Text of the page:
BOOK REVIEW: Only Ever Yours

Beauty and perfection is something that modern women strive for these days. In ‘Only Ever Yours’ however it is a way of life as girls are taught that not only is perfection everything, but that there is always room for improvement.

AUTHOR: Louise O’Neill
400 pages

Freida and Isabel have been best friends their whole lives. Now, aged sixteen and in their final year at the School, they expect to be selected as companions – wives to wealthy and powerful men.

The alternative – life as a concubine – is too horrible to contemplate.

But as the intensity of the final year takes hold, the pressure to be perfect mounts. Isabel starts to self-destruct, putting her beauty – her only asset – in peril.

And then into this sealed female environment, the boys arrive, eager to choose a bride.

Freida must fight for her future – even if it means betraying the only friend, the only love, she has ever known…

Only Ever Yours is set in a dystopian future where the over use of fertility drugs to conceive boys has resulted in girls no longer being born. Females are second class citizens and are now not only artificially made, but made to be beautiful with no imperfections. Girls attend the School, where they strive to be better as ‘There is always room for improvement’. Their one goal is to be the best so they can be selected as companions – wives to powerful men and to bare them lots of sons. However if the worst happens and they fail at that, then they will instead be chosen to be a concubine to many men instead.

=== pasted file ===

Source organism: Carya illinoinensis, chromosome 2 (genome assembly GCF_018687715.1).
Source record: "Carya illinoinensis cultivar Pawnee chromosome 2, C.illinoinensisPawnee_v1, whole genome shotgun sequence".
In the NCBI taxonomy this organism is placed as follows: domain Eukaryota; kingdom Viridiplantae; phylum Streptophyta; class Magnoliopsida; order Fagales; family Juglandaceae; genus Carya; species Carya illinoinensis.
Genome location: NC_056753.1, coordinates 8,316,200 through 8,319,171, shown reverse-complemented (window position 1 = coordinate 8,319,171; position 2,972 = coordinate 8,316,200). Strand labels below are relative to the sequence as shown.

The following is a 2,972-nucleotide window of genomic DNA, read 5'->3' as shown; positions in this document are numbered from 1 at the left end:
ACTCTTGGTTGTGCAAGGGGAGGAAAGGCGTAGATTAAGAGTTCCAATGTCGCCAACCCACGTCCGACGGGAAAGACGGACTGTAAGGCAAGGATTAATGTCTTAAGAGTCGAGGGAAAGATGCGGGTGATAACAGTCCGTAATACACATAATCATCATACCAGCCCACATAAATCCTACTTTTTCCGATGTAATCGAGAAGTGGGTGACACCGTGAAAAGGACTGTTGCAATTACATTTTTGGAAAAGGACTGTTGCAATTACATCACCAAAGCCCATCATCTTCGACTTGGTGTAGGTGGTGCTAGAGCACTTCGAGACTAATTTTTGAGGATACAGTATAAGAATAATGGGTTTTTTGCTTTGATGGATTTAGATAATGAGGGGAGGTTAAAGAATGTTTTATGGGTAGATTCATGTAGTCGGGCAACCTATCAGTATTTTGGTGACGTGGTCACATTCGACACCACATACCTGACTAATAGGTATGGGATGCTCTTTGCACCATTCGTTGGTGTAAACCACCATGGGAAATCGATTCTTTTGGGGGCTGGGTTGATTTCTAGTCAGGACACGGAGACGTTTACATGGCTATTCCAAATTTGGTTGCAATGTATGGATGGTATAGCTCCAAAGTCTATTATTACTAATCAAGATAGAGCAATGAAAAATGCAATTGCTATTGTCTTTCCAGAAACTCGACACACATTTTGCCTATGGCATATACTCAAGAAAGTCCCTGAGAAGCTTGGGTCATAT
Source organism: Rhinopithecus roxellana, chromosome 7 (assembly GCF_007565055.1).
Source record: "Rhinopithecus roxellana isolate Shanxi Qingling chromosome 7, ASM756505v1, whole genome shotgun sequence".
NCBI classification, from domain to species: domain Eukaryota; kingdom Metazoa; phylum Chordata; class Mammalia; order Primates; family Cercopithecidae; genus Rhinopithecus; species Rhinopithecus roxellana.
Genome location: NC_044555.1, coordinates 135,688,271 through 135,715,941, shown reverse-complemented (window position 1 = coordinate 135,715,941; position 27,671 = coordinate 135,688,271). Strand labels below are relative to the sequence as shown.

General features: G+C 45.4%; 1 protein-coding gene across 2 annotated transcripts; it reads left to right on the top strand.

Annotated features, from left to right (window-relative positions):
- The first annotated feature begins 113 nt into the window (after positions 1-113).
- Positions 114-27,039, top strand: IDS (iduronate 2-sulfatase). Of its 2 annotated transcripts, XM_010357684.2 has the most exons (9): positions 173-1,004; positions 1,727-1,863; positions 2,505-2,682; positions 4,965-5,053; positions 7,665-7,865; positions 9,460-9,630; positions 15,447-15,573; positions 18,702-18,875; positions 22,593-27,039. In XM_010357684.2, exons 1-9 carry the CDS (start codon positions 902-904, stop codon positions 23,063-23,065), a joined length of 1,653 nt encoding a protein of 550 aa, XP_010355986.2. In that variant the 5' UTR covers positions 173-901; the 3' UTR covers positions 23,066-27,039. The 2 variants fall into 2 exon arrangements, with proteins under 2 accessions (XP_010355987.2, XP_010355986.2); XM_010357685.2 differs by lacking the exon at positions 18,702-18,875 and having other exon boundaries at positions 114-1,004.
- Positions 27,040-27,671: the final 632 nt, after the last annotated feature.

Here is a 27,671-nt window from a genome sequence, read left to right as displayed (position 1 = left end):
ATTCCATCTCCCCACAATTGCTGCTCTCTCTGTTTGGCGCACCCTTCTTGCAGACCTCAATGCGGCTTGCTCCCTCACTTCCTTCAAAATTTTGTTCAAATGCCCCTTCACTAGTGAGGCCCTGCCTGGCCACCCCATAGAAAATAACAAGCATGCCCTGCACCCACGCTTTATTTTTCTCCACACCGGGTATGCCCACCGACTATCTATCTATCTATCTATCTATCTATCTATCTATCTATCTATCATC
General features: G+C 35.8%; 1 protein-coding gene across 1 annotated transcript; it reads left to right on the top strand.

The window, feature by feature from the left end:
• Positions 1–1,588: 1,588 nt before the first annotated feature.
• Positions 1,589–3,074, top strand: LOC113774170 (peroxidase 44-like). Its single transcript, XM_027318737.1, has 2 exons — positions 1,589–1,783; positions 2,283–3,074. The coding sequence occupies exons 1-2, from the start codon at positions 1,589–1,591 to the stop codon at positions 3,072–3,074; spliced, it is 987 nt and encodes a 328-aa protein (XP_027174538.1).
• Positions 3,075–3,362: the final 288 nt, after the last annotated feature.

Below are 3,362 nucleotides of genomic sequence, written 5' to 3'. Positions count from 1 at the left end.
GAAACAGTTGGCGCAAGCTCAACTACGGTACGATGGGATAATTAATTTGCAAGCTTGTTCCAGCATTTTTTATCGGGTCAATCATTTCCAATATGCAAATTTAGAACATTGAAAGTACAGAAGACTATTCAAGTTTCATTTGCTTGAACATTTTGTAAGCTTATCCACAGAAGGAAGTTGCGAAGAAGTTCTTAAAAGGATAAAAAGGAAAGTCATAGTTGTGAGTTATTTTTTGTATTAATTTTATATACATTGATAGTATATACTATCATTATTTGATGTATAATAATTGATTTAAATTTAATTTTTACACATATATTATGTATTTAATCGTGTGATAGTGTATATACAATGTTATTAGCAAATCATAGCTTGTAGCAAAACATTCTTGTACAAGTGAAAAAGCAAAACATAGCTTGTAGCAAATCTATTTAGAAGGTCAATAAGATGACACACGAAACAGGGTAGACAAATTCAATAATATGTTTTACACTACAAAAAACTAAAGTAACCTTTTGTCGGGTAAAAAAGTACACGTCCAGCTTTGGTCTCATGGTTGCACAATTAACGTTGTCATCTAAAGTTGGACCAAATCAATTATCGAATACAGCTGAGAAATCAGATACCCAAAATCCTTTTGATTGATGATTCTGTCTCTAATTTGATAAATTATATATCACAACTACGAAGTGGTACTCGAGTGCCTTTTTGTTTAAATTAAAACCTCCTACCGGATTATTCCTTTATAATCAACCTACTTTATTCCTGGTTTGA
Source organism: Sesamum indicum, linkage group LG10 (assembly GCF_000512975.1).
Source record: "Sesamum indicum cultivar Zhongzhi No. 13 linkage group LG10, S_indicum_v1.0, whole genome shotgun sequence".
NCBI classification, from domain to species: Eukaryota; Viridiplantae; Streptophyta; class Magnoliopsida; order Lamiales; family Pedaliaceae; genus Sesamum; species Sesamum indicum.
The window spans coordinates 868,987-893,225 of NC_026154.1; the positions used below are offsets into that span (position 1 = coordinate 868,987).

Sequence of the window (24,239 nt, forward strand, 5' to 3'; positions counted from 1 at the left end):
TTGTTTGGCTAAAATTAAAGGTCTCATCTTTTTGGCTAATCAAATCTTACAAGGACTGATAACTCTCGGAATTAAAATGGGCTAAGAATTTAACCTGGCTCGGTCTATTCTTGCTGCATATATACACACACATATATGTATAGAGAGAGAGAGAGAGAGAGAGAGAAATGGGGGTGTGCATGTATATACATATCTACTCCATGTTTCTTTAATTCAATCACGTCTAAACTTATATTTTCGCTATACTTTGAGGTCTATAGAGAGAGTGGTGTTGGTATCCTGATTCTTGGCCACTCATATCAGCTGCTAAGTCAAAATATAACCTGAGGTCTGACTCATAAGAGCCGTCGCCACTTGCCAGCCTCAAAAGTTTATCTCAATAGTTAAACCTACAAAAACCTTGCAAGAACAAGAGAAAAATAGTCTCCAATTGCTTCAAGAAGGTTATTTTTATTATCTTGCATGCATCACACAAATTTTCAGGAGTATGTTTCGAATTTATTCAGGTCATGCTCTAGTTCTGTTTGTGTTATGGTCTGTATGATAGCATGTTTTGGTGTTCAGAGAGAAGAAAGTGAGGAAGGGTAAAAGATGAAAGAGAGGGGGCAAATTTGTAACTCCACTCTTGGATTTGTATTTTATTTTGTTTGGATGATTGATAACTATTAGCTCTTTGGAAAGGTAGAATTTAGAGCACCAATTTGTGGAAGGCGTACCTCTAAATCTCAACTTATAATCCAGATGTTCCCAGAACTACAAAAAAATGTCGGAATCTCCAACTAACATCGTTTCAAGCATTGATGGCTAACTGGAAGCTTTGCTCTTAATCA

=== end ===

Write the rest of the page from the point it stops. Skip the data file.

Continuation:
The novel follows Freida who is in her final year and working hard to be chosen. All seems to be going ok until the boys arrive to choose their companions, the pressure of being beautiful and picked slowly causes Freida to unravel and threatens her entire future.

This book taps into the beauty conscious photoshopped world in which we live today. The girls are constantly trying to better themselves, they are belittled if they fall anywhere less than perfect. The premise of only the perfect being able to be wives and the less so to be concubines also put me in mind of the brilliant ‘The Handmaids Tale’ by Margaret Atwood. Whilst the story of the book may come across as sexist, this is satire at its best.

Freida is initially an annoying person, only ever worried about her beauty and being popular, but as her world starts to fall apart around her I really found myself feeling sorry for her, and hoping for a happy future. I obviously won’t say if that happens, but O’Neill keeps you drawn in right until the very last sentence.

A brilliant if depressing novel that makes you take a good look at the society which we live in today. Read it now!

Rating: 4.5/5
Blogger: darkphoenix1701


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